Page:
My latest article on Guardian Sustainable Business once again covers the innovation occurring in South Korea to combat food waste. The country is close to implementing RFID-enabled waste bins in which Koreans will be required to dispose food scraps. While Korea has made huge progress on reducing the amount of food wasted by consumers and businesses, diminished landfill space and new regulations are pushing more stringent measures to increase waste diversion efforts.

Some may say that new innovations and systems like those SK Telecom developed to deal with waste treat the symptom rather than the causes, and they may have a point. But economic measures, whether rewarding or punitive in nature, can help change consumer behavior. Education campaigns have their role (such as the 1970s anti-littering public service announcements in the USA), but they take a long time. Technologies like those developed in Korea and processes like closed loop systems can not only complement a change in habits, they can even speed them along.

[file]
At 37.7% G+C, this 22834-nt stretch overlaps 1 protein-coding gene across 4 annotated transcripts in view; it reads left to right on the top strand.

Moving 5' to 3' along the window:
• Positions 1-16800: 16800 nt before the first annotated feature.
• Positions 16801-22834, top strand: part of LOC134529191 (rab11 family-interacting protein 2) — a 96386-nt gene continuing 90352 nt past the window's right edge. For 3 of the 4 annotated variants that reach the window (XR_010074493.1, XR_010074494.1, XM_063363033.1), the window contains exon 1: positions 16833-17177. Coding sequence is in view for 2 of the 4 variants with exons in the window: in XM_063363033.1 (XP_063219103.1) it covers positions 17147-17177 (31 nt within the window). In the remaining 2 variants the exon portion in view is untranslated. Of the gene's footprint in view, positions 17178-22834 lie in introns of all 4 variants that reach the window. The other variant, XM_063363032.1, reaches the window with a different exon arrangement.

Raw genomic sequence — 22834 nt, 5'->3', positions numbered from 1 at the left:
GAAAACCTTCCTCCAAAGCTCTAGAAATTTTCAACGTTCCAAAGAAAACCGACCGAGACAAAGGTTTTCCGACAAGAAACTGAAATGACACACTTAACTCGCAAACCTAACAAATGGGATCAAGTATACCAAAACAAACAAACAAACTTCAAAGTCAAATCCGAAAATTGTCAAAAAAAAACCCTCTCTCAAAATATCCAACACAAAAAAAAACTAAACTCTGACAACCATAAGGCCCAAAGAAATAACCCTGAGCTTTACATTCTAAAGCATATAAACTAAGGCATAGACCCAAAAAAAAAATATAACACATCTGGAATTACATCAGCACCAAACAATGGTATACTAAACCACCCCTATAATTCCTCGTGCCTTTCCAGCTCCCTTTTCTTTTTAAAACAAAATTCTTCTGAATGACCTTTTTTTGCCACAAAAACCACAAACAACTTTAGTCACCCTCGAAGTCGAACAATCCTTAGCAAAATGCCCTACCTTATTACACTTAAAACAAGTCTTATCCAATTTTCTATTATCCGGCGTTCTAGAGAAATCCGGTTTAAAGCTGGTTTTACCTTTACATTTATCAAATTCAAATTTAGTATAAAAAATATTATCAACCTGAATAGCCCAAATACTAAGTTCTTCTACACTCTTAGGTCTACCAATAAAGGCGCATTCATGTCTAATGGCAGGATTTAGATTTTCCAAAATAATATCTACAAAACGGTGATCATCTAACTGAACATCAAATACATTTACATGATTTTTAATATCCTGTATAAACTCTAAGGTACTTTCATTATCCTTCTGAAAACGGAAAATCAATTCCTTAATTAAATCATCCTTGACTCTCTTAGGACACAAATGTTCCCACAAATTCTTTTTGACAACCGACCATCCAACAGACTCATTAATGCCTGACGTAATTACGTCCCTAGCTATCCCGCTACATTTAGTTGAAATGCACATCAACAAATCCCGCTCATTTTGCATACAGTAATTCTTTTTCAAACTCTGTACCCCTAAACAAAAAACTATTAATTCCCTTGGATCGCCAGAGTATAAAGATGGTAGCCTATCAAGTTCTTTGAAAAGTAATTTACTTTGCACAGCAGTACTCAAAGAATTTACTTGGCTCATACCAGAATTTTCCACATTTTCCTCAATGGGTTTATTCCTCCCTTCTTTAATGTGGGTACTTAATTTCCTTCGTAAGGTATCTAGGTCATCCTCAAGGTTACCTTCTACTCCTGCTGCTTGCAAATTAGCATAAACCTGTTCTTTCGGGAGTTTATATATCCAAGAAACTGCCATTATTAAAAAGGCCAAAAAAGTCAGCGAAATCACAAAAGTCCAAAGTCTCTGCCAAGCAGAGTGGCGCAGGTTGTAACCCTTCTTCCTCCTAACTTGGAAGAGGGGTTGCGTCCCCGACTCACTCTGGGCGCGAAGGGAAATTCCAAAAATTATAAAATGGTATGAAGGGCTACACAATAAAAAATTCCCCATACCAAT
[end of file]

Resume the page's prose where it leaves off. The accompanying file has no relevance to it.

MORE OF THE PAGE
Read the full article here.

About The Author

Leon Kaye

Leon Kaye is the founder and editor of Based in California, he specializes in social media consulting and strategic communications. A journalist and writer since 2009 his work has appeared on Triple Pundit , The Guardian's Sustainable Business site and has appeared on Inhabitat and Earth911. His focus is making the business case for sustainability and corporate social responsibility. He's pictured here in Qatar, one of the Middle East countries in which he takes a keen interest because of its transformation into a post-oil economy. Other areas of interest include sustainable development in The Balkans, Brazil and Korea. He was a new media journalism fellow at the International Reporting Project, for which he covered child survival in India during February 2013. Contact him at You can also reach out via Twitter (@LeonKaye) and Instagram (GreenGoPost). During 2013 and 2014, he lived and worked in Abu Dhabi, UAE, as an associate director with a leading public relations firm within Masdar, the emirate's renewable energy company. He lives in Fresno, California.